I feel like I’m in a living time machine. Each week I spend part of my week in San Francisco, Seattle and Vancouver. And it feels like living in the future, the present and the past, respectively.
San Francisco has a dream, a mirage, a too-good-to-be true sort of quality to it. As soon as you land, you realize that there is someone pushing the boundaries of what is, to what should be, no matter the category.
Need a valet? Luxe. Need groceries? Instacart. Need a blow-dry? Stylebee. Need to get your kids to soccer without leaving your budget meeting? Shuddle.
Take Uber to work, Google will helpfully inform you to leave early to beat traffic, pick up your Starbucks you ordered on the app, pay with your Apple Watch…. end your evening at an airbnb. I could go on. I won’t. Because you get the idea.
It’s like a drug that you don’t even notice until you travel to somewhere else and start getting the shakes from the withdrawal. It may be progressive but it can also be divorced from the realities of the rest of the world.
Vancouver feels like the opposite for being a major, cosmopolitan North American city. The living is incredible. But the progressive endeavors have not been. There are many reasons for this – it is impossible to serve a population 1/10 the size of the US, across a greater geographic distribution, with the same economics. Canadians aren’t nearly as interested in pastimes that involve clicking a buy button and consuming.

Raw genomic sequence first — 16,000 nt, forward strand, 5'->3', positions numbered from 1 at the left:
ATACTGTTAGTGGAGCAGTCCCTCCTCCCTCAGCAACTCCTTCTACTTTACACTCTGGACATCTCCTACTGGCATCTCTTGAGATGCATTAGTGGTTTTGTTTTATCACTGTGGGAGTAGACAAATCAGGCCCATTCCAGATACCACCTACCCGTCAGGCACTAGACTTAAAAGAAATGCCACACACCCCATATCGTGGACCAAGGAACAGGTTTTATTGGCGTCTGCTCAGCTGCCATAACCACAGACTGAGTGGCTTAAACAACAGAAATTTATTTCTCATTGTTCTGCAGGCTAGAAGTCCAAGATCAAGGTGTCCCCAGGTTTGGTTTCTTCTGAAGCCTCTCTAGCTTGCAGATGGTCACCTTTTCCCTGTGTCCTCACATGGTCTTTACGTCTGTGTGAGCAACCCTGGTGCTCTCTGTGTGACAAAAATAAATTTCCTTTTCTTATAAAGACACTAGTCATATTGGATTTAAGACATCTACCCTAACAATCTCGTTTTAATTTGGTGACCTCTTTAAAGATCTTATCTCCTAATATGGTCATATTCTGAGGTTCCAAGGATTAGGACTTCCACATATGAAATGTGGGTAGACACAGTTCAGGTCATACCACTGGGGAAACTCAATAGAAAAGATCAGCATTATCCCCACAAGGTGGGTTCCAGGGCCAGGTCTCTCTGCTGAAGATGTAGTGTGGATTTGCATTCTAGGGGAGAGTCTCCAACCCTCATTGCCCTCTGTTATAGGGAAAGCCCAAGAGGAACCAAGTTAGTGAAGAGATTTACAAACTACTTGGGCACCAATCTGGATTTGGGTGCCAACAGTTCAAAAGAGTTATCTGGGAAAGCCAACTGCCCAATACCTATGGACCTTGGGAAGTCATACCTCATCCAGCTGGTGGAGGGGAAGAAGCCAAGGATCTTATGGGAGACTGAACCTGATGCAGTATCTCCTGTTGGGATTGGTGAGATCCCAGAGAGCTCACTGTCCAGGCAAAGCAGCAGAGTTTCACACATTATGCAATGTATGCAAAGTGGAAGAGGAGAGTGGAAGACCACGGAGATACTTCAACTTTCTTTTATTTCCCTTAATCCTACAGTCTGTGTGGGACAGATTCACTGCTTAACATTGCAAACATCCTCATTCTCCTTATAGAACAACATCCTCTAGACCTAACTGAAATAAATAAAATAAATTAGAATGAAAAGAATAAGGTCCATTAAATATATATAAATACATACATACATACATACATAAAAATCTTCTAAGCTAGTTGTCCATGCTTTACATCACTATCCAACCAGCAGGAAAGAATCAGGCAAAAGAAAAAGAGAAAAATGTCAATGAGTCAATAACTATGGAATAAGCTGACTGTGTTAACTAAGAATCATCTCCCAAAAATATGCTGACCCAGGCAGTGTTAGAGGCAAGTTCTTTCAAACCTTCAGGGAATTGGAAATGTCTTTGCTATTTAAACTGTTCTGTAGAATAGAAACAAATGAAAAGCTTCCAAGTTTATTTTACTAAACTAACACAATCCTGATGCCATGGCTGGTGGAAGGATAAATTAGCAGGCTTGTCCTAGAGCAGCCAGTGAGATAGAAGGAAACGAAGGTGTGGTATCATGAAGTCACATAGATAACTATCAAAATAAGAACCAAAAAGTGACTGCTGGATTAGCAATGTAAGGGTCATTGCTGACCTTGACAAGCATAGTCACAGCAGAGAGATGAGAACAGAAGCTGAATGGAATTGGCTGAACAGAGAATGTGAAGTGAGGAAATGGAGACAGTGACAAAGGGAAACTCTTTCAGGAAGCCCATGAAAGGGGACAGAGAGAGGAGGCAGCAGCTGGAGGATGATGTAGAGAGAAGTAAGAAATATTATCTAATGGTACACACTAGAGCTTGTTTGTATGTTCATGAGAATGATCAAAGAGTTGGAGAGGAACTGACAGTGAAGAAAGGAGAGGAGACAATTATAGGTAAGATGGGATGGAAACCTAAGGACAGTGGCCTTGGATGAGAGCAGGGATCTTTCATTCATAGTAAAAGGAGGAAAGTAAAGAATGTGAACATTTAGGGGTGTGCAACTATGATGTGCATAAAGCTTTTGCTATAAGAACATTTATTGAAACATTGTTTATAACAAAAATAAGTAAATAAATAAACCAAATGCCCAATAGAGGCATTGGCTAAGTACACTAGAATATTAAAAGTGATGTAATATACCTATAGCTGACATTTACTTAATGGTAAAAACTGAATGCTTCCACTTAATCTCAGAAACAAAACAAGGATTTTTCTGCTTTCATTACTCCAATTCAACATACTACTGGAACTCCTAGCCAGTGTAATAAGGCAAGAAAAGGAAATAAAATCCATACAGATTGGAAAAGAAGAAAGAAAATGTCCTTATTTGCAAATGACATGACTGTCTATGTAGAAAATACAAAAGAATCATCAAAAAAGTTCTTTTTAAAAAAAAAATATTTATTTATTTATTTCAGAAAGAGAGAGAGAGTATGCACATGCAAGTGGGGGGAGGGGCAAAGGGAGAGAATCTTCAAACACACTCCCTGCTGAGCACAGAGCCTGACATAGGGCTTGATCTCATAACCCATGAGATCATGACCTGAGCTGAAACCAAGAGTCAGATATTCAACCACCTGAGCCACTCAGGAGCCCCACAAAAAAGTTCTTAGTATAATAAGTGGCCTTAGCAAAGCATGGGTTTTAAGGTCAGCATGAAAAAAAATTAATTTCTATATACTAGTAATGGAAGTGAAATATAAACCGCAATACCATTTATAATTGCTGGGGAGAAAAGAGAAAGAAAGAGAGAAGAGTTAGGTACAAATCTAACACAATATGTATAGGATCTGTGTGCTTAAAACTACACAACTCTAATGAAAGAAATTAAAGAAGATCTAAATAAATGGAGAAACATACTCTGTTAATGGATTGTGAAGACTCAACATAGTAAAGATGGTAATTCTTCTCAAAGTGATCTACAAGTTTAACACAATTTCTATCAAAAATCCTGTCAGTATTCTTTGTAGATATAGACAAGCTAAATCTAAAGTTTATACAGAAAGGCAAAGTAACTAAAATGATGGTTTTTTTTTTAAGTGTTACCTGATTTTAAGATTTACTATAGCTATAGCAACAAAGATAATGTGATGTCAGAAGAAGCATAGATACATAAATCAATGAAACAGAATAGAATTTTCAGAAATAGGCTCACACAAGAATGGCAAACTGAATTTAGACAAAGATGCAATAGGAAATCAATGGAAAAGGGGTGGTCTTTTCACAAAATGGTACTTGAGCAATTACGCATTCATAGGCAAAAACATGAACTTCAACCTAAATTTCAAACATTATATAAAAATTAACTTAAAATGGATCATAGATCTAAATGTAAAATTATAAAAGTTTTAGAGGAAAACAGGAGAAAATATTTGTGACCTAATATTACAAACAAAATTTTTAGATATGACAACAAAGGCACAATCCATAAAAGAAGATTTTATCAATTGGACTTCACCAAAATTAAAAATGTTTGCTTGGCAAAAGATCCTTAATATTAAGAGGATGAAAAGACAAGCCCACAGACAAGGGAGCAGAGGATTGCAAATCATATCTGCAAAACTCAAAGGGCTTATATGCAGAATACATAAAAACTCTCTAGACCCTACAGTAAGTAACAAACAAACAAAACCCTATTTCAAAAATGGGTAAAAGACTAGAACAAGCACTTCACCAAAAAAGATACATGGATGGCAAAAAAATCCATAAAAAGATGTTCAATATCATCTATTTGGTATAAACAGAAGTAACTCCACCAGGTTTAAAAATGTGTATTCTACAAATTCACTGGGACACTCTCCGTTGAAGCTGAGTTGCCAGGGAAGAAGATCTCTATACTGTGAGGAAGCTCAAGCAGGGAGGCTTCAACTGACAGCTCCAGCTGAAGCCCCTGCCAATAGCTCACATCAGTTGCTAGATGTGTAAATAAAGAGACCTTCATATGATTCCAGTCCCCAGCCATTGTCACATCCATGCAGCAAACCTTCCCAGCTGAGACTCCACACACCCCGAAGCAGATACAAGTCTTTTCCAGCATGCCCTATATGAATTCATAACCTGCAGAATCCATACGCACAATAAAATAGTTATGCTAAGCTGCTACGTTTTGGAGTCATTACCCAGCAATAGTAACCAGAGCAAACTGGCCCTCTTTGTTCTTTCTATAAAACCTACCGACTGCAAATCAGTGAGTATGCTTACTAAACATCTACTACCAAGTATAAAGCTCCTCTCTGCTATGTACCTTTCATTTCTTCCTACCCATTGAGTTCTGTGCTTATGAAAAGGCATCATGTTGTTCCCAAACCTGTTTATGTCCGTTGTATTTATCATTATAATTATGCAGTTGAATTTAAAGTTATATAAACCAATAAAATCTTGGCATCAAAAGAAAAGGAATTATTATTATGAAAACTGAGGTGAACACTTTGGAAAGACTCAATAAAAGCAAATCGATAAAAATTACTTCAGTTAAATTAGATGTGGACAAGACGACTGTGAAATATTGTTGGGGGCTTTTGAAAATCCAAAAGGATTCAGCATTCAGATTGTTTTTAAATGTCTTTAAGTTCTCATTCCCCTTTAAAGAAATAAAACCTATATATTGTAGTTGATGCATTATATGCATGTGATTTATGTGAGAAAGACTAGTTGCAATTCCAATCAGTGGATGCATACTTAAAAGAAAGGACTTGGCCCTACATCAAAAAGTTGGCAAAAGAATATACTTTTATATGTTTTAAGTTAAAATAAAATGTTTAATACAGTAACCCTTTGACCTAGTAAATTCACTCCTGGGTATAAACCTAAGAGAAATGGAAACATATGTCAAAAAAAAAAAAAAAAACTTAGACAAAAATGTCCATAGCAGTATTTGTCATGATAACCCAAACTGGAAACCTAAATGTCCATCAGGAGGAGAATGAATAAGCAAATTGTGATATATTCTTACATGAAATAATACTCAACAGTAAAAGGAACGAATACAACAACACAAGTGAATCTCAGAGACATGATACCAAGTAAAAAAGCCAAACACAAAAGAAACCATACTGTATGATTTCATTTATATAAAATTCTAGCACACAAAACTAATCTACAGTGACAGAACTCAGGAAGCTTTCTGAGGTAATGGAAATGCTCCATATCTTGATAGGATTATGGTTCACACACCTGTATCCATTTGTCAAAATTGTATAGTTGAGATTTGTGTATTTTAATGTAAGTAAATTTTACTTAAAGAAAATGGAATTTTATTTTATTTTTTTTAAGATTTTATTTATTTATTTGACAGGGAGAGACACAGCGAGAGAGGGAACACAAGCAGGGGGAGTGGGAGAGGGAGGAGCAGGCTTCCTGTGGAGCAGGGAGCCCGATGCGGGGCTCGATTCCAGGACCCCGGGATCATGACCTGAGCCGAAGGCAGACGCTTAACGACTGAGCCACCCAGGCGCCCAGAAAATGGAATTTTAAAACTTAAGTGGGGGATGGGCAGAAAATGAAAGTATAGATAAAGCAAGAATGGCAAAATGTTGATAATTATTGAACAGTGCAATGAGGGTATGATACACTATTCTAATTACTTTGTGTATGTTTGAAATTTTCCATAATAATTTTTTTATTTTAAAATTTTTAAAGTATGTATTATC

But there are enough self imposed reasons too. Life is so good there, with everyone busy enjoying the fresh air, balanced lives and toned physiques that perhaps they’re ok having to deal with taxis that are still abominable in a time when Uber, for all their faults has revolutionized this industry in the consumer favor (if not the drivers). Healthcare wonderfully affordable but woefully inefficient.
Or most striking of all to me, there isn’t this expectation that it should be otherwise. There is a quaintness, a simplicity that I’ve forgotten can exist.
Seattle, then, is the closest thing to living in the “present” that I can get. We have Amazon Fresh and Instacart but not Sprig and Shuddle. There is the expectation that more can and should be done but still this grounding in reality and perspective.
These are gross generalizations, to be sure, but there is a truth within them that only become more and more clear to me the more I am forced to juxtapose one with the other, in rapid succession.
They are all beautiful, opportunity filled urban centers. And I realize not all progress can or even should be marked by the existence of start-ups, frivolous and bold.
But progress only happens because people come together to dream of not what is, but of what can be. My own start-up exists only because I once read this fundamental piece of advice: Live in the future, and build what’s missing.
As a proud, stubbornly Canadian, entrepreneur, I can’t help but be frustrated with the abundance of contentment in what is, without the necessary impatience of what could be.
Because that’s the thing about the past. It’s what we leave behind us. So I’m eager to change that. But for now? I have no answers, just the observations.
It’s trippy. That’s all.